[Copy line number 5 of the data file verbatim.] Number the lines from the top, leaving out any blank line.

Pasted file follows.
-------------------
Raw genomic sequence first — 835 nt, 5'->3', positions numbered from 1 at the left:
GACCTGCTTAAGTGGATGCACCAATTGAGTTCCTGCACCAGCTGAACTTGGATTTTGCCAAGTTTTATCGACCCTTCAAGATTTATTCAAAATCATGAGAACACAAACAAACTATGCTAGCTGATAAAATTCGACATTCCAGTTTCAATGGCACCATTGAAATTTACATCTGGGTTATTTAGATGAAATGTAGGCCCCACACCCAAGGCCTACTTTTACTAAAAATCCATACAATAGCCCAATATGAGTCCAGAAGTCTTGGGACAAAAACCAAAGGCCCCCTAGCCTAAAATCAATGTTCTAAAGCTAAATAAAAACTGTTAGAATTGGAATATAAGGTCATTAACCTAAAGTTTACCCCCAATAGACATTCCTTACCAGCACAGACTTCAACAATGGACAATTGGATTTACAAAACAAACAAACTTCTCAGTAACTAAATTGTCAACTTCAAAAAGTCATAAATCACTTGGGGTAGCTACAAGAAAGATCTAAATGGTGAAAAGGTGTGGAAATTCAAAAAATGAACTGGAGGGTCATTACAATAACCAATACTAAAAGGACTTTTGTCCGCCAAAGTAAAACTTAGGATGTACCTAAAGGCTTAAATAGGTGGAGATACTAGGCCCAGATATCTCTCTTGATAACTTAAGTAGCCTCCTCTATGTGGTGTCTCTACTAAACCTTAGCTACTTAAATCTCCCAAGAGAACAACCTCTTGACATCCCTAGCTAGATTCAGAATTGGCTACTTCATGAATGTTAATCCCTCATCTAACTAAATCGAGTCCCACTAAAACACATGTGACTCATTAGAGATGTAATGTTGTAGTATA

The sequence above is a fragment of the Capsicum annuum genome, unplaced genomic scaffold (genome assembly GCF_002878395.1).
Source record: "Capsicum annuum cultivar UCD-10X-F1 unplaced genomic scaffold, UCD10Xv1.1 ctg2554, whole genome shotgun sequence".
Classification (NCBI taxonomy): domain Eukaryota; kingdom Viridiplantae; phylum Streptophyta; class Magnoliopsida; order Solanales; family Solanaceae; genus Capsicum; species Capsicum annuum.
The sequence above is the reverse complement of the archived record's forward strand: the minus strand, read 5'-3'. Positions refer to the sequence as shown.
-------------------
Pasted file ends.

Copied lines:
Classification (NCBI taxonomy): domain Eukaryota; kingdom Viridiplantae; phylum Streptophyta; class Magnoliopsida; order Solanales; family Solanaceae; genus Capsicum; species Capsicum annuum.